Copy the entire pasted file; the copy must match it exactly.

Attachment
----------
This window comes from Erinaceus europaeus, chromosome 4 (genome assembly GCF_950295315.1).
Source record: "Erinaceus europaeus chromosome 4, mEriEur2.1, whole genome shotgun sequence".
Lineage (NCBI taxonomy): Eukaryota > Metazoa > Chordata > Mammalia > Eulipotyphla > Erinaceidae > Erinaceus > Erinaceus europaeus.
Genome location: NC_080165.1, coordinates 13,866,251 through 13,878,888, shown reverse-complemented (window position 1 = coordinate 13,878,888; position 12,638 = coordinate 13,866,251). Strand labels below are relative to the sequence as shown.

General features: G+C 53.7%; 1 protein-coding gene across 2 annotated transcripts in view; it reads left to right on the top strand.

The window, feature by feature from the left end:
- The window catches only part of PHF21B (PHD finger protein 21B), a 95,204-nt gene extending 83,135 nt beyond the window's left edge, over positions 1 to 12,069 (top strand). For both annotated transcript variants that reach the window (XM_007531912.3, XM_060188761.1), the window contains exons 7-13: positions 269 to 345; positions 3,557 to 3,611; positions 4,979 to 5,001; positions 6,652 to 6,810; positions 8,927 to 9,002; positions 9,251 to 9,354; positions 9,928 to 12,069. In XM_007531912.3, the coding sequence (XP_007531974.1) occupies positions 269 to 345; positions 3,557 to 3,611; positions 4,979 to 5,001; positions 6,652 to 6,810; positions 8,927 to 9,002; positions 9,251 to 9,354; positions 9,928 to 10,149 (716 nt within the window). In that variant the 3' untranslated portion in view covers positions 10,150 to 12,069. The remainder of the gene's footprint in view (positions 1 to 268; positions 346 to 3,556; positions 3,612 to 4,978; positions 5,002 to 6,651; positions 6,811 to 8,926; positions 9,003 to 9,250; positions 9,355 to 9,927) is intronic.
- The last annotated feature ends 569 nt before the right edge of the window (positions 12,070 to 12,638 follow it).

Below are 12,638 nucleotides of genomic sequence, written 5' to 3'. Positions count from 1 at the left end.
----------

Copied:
This window comes from Erinaceus europaeus, chromosome 4 (genome assembly GCF_950295315.1).
Source record: "Erinaceus europaeus chromosome 4, mEriEur2.1, whole genome shotgun sequence".
Lineage (NCBI taxonomy): Eukaryota > Metazoa > Chordata > Mammalia > Eulipotyphla > Erinaceidae > Erinaceus > Erinaceus europaeus.
Genome location: NC_080165.1, coordinates 13,866,251 through 13,878,888, shown reverse-complemented (window position 1 = coordinate 13,878,888; position 12,638 = coordinate 13,866,251). Strand labels below are relative to the sequence as shown.

General features: G+C 53.7%; 1 protein-coding gene across 2 annotated transcripts in view; it reads left to right on the top strand.

The window, feature by feature from the left end:
- The window catches only part of PHF21B (PHD finger protein 21B), a 95,204-nt gene extending 83,135 nt beyond the window's left edge, over positions 1 to 12,069 (top strand). For both annotated transcript variants that reach the window (XM_007531912.3, XM_060188761.1), the window contains exons 7-13: positions 269 to 345; positions 3,557 to 3,611; positions 4,979 to 5,001; positions 6,652 to 6,810; positions 8,927 to 9,002; positions 9,251 to 9,354; positions 9,928 to 12,069. In XM_007531912.3, the coding sequence (XP_007531974.1) occupies positions 269 to 345; positions 3,557 to 3,611; positions 4,979 to 5,001; positions 6,652 to 6,810; positions 8,927 to 9,002; positions 9,251 to 9,354; positions 9,928 to 10,149 (716 nt within the window). In that variant the 3' untranslated portion in view covers positions 10,150 to 12,069. The remainder of the gene's footprint in view (positions 1 to 268; positions 346 to 3,556; positions 3,612 to 4,978; positions 5,002 to 6,651; positions 6,811 to 8,926; positions 9,003 to 9,250; positions 9,355 to 9,927) is intronic.
- The last annotated feature ends 569 nt before the right edge of the window (positions 12,070 to 12,638 follow it).

Below are 12,638 nucleotides of genomic sequence, written 5' to 3'. Positions count from 1 at the left end.